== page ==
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(Reuters) — The first-ever implant to fight addiction to opioids, a class of drugs that includes prescription painkillers and heroin, was approved by the U.S. Food and Drug Administration on Thursday.
The matchstick-sized implant, developed by Titan Pharmaceuticals Inc. and privately owned Braeburn Pharmaceuticals, is by design less susceptible to abuse or the illicit resale that plagues existing oral therapies.
Currently, two drugs are predominantly used to treat opioid addiction — methadone, which is dispensed only in government-endorsed clinics, and the less-addictive buprenorphine, which exists as a pill or strip of film.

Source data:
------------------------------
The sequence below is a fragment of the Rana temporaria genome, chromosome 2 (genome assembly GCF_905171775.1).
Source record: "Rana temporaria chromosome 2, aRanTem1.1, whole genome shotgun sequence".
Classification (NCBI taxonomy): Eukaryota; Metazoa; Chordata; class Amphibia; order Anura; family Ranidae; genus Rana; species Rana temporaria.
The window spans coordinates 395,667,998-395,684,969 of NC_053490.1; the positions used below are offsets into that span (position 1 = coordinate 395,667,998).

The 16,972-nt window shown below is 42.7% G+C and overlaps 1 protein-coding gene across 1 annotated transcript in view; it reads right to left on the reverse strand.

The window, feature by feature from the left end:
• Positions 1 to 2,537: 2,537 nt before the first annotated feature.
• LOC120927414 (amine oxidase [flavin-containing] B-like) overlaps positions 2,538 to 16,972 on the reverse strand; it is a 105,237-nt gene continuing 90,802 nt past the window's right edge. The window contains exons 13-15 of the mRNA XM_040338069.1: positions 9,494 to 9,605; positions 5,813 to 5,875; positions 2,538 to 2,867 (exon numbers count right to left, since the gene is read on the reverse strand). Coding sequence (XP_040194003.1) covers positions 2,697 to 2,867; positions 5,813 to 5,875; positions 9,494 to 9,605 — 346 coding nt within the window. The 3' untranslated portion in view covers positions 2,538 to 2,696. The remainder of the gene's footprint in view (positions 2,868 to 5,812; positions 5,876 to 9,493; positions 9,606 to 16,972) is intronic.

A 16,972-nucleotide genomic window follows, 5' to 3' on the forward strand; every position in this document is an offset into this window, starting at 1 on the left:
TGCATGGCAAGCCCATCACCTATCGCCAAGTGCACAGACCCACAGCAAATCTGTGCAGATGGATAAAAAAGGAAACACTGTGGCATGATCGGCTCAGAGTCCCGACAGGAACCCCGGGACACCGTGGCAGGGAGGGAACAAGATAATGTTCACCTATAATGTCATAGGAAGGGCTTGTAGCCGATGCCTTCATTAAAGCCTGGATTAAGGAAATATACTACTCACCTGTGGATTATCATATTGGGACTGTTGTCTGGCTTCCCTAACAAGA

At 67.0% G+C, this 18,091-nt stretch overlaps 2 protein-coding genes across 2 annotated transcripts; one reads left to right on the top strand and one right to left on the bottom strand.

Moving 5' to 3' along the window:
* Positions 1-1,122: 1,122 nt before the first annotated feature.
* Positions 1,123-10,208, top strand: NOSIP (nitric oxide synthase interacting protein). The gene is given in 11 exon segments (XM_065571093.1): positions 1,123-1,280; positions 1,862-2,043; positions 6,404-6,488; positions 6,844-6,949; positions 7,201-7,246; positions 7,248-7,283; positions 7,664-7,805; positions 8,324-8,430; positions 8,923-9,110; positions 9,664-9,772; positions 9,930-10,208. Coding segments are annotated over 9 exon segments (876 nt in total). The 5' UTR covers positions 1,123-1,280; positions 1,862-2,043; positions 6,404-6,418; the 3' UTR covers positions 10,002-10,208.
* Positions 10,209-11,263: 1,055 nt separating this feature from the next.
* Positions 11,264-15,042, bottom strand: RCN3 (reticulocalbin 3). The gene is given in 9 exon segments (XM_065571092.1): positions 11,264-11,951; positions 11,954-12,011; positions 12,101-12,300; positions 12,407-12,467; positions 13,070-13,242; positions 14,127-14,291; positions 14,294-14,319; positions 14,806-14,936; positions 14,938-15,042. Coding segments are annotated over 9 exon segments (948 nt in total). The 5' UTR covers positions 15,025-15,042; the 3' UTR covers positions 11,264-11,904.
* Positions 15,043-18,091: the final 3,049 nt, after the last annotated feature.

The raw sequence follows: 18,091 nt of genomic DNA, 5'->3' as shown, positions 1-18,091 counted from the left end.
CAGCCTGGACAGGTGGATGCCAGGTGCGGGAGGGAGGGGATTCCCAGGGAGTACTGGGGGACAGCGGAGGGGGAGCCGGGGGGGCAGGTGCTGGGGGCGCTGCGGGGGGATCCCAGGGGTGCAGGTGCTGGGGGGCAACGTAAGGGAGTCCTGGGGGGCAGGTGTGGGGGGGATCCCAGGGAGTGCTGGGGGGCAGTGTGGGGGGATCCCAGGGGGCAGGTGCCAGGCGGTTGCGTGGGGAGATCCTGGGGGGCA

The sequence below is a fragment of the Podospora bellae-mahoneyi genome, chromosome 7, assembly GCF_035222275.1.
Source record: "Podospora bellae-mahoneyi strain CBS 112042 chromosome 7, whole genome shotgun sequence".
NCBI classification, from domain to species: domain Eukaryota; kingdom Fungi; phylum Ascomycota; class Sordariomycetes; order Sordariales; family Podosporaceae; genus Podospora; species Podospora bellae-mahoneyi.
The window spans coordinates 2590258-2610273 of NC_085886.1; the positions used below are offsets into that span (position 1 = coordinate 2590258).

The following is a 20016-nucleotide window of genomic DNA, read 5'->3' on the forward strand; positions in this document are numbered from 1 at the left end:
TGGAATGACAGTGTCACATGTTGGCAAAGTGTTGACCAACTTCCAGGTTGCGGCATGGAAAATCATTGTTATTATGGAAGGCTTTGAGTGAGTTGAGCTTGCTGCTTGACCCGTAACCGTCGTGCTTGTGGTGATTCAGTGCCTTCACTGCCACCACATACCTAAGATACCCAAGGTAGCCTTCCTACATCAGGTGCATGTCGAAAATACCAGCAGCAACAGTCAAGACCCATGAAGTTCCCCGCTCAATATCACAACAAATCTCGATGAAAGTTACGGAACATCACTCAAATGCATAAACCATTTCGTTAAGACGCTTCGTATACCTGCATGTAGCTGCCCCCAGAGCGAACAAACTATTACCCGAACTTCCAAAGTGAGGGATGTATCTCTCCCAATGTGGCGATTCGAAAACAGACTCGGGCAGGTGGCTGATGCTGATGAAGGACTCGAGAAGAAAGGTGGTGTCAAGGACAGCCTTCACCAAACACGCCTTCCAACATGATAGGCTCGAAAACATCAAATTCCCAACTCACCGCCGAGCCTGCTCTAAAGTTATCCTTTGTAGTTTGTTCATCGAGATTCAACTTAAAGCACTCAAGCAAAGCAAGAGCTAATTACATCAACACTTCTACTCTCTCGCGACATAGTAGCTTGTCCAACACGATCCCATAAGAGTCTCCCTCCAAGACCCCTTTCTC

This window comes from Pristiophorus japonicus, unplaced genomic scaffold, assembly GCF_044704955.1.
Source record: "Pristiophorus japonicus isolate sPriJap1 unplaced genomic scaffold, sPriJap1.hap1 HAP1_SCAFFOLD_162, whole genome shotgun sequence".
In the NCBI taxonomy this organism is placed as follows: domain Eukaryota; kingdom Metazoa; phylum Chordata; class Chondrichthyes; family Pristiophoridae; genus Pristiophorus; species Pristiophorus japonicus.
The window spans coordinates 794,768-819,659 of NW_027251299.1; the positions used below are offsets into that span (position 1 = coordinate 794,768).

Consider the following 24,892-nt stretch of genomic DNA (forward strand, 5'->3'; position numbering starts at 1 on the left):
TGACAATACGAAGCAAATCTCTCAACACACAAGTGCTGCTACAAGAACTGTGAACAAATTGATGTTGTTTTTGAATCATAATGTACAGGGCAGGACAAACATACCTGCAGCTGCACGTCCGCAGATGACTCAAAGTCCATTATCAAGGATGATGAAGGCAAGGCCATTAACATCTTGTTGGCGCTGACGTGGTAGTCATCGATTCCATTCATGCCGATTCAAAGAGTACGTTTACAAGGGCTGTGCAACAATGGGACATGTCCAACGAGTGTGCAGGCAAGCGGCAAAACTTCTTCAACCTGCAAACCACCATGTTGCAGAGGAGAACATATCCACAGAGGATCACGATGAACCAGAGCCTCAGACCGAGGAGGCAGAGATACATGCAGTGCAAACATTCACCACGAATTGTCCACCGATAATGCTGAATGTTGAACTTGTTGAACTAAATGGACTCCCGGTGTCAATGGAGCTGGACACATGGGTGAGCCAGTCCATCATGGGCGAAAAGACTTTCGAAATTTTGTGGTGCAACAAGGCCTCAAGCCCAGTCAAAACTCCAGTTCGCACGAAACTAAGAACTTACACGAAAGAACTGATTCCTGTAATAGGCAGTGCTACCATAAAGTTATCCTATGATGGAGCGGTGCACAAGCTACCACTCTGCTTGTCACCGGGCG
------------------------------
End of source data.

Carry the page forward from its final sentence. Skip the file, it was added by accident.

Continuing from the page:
The implant administers buprenorphine for up to six months after users have been stabilized on the oral form of the drug.
“I intend to make this the most successful implant that’s ever been marketed … and I think it’s absolutely possible given the unmet need,” Braeburn CEO Behshad Sheldon said in an interview ahead of the FDA decision.
Fewer than half of the estimated 2.2 million Americans who need treatment for opioid abuse are receiving help, according to the U.S. Centers for Human and Health Services.
Authorities investigating the death of singer Prince found prescription opioid medication on him, sections of the media had reported. The music legend died one day before he was scheduled to meet a doctor who specializes in addiction treatment, the doctor’s lawyer revealed earlier this month.
Braeburn declined to forecast the…
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